Senreve’s Blend of Luxury, Versatility and Sustainability

Senreve is a small luxury accessories company striving to make a big difference.

“By 2023 our goal is to have 50 percent of our offering be vegan and sustainably sourced materials,” said Coral Chen Chung, founder and chief executive officer of Senreve.

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“We currently have four vegan leather offerings and have worked each year to find innovative, new, more sustainable materials,” Chung said.

Leather has traditionally come from the slaughter of cattle, raising concerns about animal welfare and impact on the planet, and recently there’s been a movement to use plant-based materials, such as cactus and pineapple leaves as alternatives to animal-based leather.

In 2020, Senreve launched its first four vegan leather bags. In 2021, Senreve started developing leather bags using Mexican cactus carefully trimmed to never damage or destroy the plant. Cactus requires little water and grows by absorbing C02, minimizing the carbon footprint for production.

In 2022, Senreve started using BioFabbrica — produced by the Modern Meadow biotech company that uses biofabrication to create sustainable materials — to launch Vegan Terra Leather, which Chung describes as soft, supple and lightweight, yet durable, abrasion-resistant and water-resistant. BioFabbrica, made from 100 percent plant-based proteins and bio-polyurethane, “is a great substitute for animal leather, with a lot of sustainable qualities like less water consumption, less chemical usage and better color rendering. We were the first accessory brand to use that material commercially,” said Chung. Senreve also utilizes a differentiated pigmentation process that produces no dye runoff.

“It’s really indistinguishable from animal leather, and it’s not a lower-cost alternative to leather by any means,” said Chung. “It’s a more sustainable, animal-free option. We do see a lot of demand for that from our community. We have sold out of several colors and styles since we launched it six months ago.”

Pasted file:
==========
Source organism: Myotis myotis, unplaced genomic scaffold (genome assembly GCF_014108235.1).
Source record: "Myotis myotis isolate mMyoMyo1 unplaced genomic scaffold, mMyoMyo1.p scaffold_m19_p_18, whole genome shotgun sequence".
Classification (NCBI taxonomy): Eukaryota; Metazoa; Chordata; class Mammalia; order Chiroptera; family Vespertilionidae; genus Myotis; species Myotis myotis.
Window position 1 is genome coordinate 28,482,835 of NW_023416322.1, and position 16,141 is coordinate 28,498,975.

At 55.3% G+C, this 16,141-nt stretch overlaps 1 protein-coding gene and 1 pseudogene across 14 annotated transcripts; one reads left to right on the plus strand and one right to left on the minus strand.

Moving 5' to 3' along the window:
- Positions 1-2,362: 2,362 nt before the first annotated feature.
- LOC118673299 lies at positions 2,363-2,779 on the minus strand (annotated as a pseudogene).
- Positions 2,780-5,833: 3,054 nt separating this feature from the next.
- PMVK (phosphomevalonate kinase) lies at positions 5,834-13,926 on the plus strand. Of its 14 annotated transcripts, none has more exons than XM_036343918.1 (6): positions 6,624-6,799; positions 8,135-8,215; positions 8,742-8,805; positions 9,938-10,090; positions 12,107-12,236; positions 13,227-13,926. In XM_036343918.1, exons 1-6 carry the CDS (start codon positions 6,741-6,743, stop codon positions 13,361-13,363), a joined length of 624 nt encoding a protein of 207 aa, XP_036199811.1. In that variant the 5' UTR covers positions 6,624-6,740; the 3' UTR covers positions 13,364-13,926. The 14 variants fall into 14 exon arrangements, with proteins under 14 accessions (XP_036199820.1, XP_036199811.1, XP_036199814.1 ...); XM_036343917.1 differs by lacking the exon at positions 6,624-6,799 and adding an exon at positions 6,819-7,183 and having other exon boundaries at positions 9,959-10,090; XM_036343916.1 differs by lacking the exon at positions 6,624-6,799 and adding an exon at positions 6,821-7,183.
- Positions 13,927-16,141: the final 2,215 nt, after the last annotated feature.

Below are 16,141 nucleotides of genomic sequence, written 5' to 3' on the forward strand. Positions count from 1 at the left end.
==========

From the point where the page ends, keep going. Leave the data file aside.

Down the road, “We have the potential to go fully vegan but there are still some technology and supply chain challenges, but eventually we will be heading in that direction,” Chung said.

“There is a lot of opportunity to make traditional leather more sustainable as well,” Chung added. “We will monitor that very carefully. The key for us is to have a product that is sustainable, has that performance quality and doesn’t sacrifice luxuriousness.”

Coral Chen Chung, working with her design team in Florence, Italy.
Coral Chen Chung, working with her design team in Florence, Italy.

Innovation is at the core of the six-year-old company.

Chung founded Senreve in 2016 after managing the retail vertical at Medallia, a software firm with a platform for customer experience insights. “I was always really passionate about luxury, fashion and accessories,” she said. She also sensed “a white space in the market for bags that do not compromise functionality, versatility and luxury, and for busy women on the go,” Chung said.

Chung is a major Senreve shareholder, while the lead investor is Norwest Partners. “It was a big deal when we raised capital from them at the end of 2019 because only about 2 percent of venture capital dollars goes to female founded and led companies,” Chung said. Chung said she’s the creative force behind all the products, but works with a product development and design team based in Florence and with artisan partners there as well.

Senreve’s first and most notable product is the “Maestra Bag,” which can be worn as a backpack, a crossbody, a satchel or a tote. “We are really known for the convertibility and versatility of our products. We have products that can be worn in different ways,” Chung pointed out.